So I had my first few French conversations without the aid and supervision of a Francophone, or, at the very least, a bilingual Anglophone. I had an online French-English dictionary, though – that’s practically the same thing right?
I thought I had a screenshot of my very first French conversation ever, but I don’t, so here’s a transcription:
Guy whose ass I totally saved by killing a mob before it could kill him: merci!
Oh yeah! Check me out! I’m practically bilingual!
I upped the ante on the next one, though. I used an actual word It went like this:
Me to the guy who randomly buffed me: Merci!
Guy: de rien :)
Oooooo! says I. De rien. The French equivalent of no problem. I like that. So, naturally, I upped the ante yet again and used two words:
Guy whose ass I saved originally, upon being saved again: merci!
Me: De rien! :)
See? I’m learning!
After that, though, I got a bit ambitious. I was wandering around Redridge (“Les Carmines” in French) trying to figure out which piece of a gnoll a “patte” was so I didn’t get myself into an embarrassing situation in which I cut off and returned the totally wrong part (they wanted the paw, for the record) – especially given that I’d been looting [Groin de tripe-broches] for the last thirty minutes.
La belle langue continues to make me squirm uncomfortably in unexpected ways.
Anyway, in the end I determined I wasn’t high enough level to be cutting anything off the gnolls, so I went scuba-diving for Oslow’s toolbox instead. Because that one’s easy if you pretend there are no murlocs. Took me so long to try to swim around the fucking murlocs that I probably would have drowned, were it not for a random level 46 shaman fishing off the dock nearby who put underwater breathing on me.
I didn’t realize I had it, either, ‘till I was dragging my soggy ass back to town, toolbox in tow, when something in my brain went, hey! Why didn’t I drown? So I scroll back through my combat log to confirm it was the shaman I’d seen and then paused to consider my options.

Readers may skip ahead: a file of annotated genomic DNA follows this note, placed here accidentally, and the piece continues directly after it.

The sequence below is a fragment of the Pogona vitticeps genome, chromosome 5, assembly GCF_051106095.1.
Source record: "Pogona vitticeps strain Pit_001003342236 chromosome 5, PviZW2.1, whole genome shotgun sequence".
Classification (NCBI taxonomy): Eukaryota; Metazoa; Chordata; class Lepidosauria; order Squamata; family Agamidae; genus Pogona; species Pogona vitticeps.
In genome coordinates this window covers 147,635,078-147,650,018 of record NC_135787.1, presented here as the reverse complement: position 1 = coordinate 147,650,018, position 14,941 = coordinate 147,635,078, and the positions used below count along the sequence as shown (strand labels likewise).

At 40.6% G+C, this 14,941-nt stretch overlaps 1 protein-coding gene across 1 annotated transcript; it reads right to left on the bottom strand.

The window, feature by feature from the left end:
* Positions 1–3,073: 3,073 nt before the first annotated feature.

On an English server, I would have whispered the guy and had the following conversation:
Me: Were you the one who gave me the Underwater Breathing buff?
It’s a very simple conversation, played out a million times a day on every server known to Blizzard. Looking at it on the surface, it looks relatively simple to translate.
All right, says I, let’s do this:
So, a breakdown, shall we?
Me: Est-ce que vous me donnez Respiration aquatique? :)
What I was trying to say: “Did you give me underwater breathing? :)”
I couldn’t figure out how to say “were you the one who”, and “did you give me” seemed easier. So I looked up “did” in my onlying (see what I did there?) dictionary and it returned “est-ce que”. My Bescherelle was sitting RIGHT THERE but I was too lazy to reach for it and try to figure it out. This was foolish of me.
What I apparently actually said: “Are you giving me Underwater Breathing?”
Note the fucked up tense here. My intended sentence was in the past tense. Had I realized this earlier, I probably would have translated it better, but tense is something that is second-nature for me in English, and I often don’t fully appreciate the tense I’m using. So instead of confirming whether the gentleman was the one who had given me the buff, I was demanding whether he was giving it to me or not, as though he was expected to.
Note that this doesn’t even translate into “Can you give me”. It’s “are you giving me”. Awkward phrasing, that.
What I should have said: “M’avez vous donner Respiration aquatique?”
Oh, says I when this is explained to me, far, far after the fact. It’s passé composé. Oh. Fuck.
I actually should have known that.
Shaman: oui^^ ou es tu?
Me: Non, non! J’ai le buff. ^^ Merci pour me donner ca! (Pardon ma Francais! J’essay apprendre!)
The shaman, being a very nice fellow, appears unfazed by my rude demands for a buff I totally don’t need and he already gave me all of three minutes ago anyway. He simply says sure, and asks me where I’m at – he’s even willing to come to me to give it to me!
What I meant to say: “No, no! I have the buff! ^^ Thank you for giving it to me! (Pardon my French! I’m learning!)”
I panicked at the word “buff”. I have no idea what that is in French, and there’s no dictionary in the world going to give it to me. Like most of the warcraft words, though, I figured I was probably safe to use the English one in this case (prayed is probably a better word than “figured”). If tanks are tanks and heals are heals, buff could be buff, right?
What I apparently actually said: “No, no! I have the buff! ^^ Thank you for to give me it! Pardon my French! I’m trying learn!”
And that mangling doesn’t even take into account spelling mistakes, or gender fuck ups. To the poor shaman it probably looked more like this: “thx 4 giv me bfuf sry 4 my frnch i lrn”.